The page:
Maslow’s fourth level is ‘Esteem’.  Having accomplished the previous level of ‘Belonging’ Maslow said that in order for the individual to meet their esteem needs they must believe that they have secured the respect of others.  Furthermore, the individual must also have developed a strong sense of self belief and have their esteem-needs have been met by recognition of their own accomplishments.  Whilst it is arguable that the individual concerned may genuinely feel that they have ‘arrived’ by virtue of the fact that they are in-charge of others, how does this measure up to what we know of emotional intelligence?  To be truly emotionally intelligent the individual must be aware of the impact of their own behaviour on the people that they are leading in addition to the impression they leave on their peers.  For someone to consider it appropriate to say “I’m not here to be popular”, must recognise the negative effect of such a statement and in turn, be aware of that negative impression they have made.  If not then they are by definition, emotionally unintelligent.

To conclude, it is my belief that those making bravado-statements regarding their lack of care toward their own popularity are kidding themselves.  Despite the external persona these people may wish to display, there’s no getting away from the fact that all leaders like to be liked; especially by those whom they lead.  Every people manager wishes to consider themselves to be a good leader.  And all good leaders are popular with their followers. For followers will only follow people to whom they are attracted and who they believe will look out for them.   

So carefree nonsense statements about popularity are merely a mask to either hide under confidence in their own ability to lead or  to give the impression that they are strong and courageous leaders who will take no prisoners in order to achieve the task.  The worse case scenario is that they think that they are leading when in reality, they aren’t really leading at all.  For what they are saying and displaying are the polar opposite characteristics of what makes a good leader.

I would sincerely appreciate your thoughts.

Wishing you well in all that you do,


Tuesday, 12 April 2011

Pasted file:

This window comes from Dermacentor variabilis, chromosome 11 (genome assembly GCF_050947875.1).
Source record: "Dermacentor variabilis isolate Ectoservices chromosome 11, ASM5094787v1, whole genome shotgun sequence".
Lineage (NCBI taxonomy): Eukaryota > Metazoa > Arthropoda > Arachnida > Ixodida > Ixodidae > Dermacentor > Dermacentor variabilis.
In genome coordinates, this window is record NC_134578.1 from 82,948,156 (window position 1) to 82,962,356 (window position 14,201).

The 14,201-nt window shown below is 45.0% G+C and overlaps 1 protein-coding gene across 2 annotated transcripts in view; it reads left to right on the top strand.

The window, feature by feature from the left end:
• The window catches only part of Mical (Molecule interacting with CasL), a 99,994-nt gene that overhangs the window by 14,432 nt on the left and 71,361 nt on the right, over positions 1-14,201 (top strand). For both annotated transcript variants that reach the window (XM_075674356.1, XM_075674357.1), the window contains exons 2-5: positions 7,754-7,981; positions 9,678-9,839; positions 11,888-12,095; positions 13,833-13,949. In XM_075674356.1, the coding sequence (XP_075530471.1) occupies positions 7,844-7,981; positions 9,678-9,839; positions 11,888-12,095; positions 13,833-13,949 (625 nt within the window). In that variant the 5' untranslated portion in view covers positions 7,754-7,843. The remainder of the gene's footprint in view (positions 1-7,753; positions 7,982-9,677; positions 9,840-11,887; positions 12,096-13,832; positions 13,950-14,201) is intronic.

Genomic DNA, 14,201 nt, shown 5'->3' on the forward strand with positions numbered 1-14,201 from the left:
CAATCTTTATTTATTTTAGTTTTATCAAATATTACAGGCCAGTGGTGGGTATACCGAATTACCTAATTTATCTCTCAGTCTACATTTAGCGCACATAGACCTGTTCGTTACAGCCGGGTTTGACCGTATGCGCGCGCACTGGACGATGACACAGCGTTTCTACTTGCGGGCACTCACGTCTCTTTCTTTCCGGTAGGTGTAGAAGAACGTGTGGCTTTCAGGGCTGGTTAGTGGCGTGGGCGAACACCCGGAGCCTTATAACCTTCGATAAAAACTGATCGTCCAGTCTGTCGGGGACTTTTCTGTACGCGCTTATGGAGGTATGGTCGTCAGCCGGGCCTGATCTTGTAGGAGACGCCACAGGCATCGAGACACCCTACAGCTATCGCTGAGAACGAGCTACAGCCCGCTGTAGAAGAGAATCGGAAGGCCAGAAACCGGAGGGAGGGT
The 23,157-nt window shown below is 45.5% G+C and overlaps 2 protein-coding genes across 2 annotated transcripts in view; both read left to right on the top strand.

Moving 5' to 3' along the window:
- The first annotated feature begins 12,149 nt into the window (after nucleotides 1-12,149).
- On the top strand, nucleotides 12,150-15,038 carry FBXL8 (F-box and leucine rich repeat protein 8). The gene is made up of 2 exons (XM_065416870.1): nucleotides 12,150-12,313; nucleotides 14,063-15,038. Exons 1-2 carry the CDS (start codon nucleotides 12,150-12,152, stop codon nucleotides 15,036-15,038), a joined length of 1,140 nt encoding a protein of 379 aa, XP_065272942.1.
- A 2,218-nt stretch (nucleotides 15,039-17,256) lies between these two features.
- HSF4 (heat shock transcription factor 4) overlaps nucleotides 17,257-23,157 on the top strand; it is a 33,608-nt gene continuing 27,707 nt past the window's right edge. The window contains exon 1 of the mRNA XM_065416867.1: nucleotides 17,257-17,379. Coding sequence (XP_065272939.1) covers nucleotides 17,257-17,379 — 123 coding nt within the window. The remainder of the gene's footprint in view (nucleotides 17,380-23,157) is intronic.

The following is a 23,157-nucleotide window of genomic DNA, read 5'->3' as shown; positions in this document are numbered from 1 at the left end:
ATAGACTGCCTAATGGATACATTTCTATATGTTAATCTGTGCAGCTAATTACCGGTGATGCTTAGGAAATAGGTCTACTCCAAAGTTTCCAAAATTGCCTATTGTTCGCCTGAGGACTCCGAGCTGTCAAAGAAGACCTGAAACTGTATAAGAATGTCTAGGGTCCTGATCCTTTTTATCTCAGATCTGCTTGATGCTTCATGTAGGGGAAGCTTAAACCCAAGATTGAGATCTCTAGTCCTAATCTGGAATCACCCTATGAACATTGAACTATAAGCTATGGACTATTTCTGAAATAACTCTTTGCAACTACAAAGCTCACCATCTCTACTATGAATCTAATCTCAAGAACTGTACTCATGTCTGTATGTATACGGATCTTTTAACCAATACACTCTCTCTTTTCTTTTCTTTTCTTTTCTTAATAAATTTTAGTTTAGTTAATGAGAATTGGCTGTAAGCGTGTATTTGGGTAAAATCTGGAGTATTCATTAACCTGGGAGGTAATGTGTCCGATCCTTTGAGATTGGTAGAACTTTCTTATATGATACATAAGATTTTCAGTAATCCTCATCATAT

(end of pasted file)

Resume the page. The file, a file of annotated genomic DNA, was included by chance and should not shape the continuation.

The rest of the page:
Family... The toughest management Job in the World!

I’ve been involved in some challenging situations in my time.  For example, during my military career, I’ve been shot at on numerous occasions, survived a helicopter crash landing and had quite a number of near misses.  I was once even taken hostage by a local militia group.  All fairly stressful I’m sure you’ll agree.  But nothing comes close to my latest challenge...

I’ve been given the responsibility of caring for my three-year old son and have assumed the role of housekeeper whilst my dear wife has been incapacitated.  “This should be a breeze.” I told myself.  How wrong I was!

I’ve never seen the movies ‘Kindergarten Cop’ or ‘Daddy Day Care’ but I can immediately relate to the concepts behind them.  Don’t get me wrong, I’m not for one minute saying that men can’t manage their children as well as women can.  That would be a slur on stay-at-home Dads and House Husbands the world over; but my new-found responsibilities have thrown me new challenges; despite my knowledge and experience of leadership and management.  And at times I admit it’s been almost overwhelming.

The thought that such a little person could be even more demanding than the most disgruntled employee was beyond my expectation.  He’s an only child so it seems that his only source of entertainment is frankly, making my life a misery at times.  There’s literally no escape!  Not even during the most private of moments when you’re trying to answer the call of nature only for the door to burst open and he’s stood there asking for his play dough or worse, attempts to sit on my knee when I’m mid... Well, you know what!